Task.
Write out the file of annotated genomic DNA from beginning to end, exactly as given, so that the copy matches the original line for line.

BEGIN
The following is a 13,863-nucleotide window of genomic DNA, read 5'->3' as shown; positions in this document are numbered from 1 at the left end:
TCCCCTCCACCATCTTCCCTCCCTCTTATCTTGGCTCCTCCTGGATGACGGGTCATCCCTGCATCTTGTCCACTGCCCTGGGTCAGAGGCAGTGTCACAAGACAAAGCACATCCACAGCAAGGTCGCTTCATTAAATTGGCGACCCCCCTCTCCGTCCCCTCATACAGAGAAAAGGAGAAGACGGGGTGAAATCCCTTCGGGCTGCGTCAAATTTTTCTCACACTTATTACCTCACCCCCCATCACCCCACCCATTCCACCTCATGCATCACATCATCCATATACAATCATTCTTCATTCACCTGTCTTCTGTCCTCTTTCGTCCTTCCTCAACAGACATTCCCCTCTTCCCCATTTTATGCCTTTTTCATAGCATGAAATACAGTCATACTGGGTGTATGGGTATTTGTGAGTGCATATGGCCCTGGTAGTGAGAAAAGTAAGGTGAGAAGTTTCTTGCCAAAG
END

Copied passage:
The following is a 13,863-nucleotide window of genomic DNA, read 5'->3' as shown; positions in this document are numbered from 1 at the left end:
TCCCCTCCACCATCTTCCCTCCCTCTTATCTTGGCTCCTCCTGGATGACGGGTCATCCCTGCATCTTGTCCACTGCCCTGGGTCAGAGGCAGTGTCACAAGACAAAGCACATCCACAGCAAGGTCGCTTCATTAAATTGGCGACCCCCCTCTCCGTCCCCTCATACAGAGAAAAGGAGAAGACGGGGTGAAATCCCTTCGGGCTGCGTCAAATTTTTCTCACACTTATTACCTCACCCCCCATCACCCCACCCATTCCACCTCATGCATCACATCATCCATATACAATCATTCTTCATTCACCTGTCTTCTGTCCTCTTTCGTCCTTCCTCAACAGACATTCCCCTCTTCCCCATTTTATGCCTTTTTCATAGCATGAAATACAGTCATACTGGGTGTATGGGTATTTGTGAGTGCATATGGCCCTGGTAGTGAGAAAAGTAAGGTGAGAAGTTTCTTGCCAAAG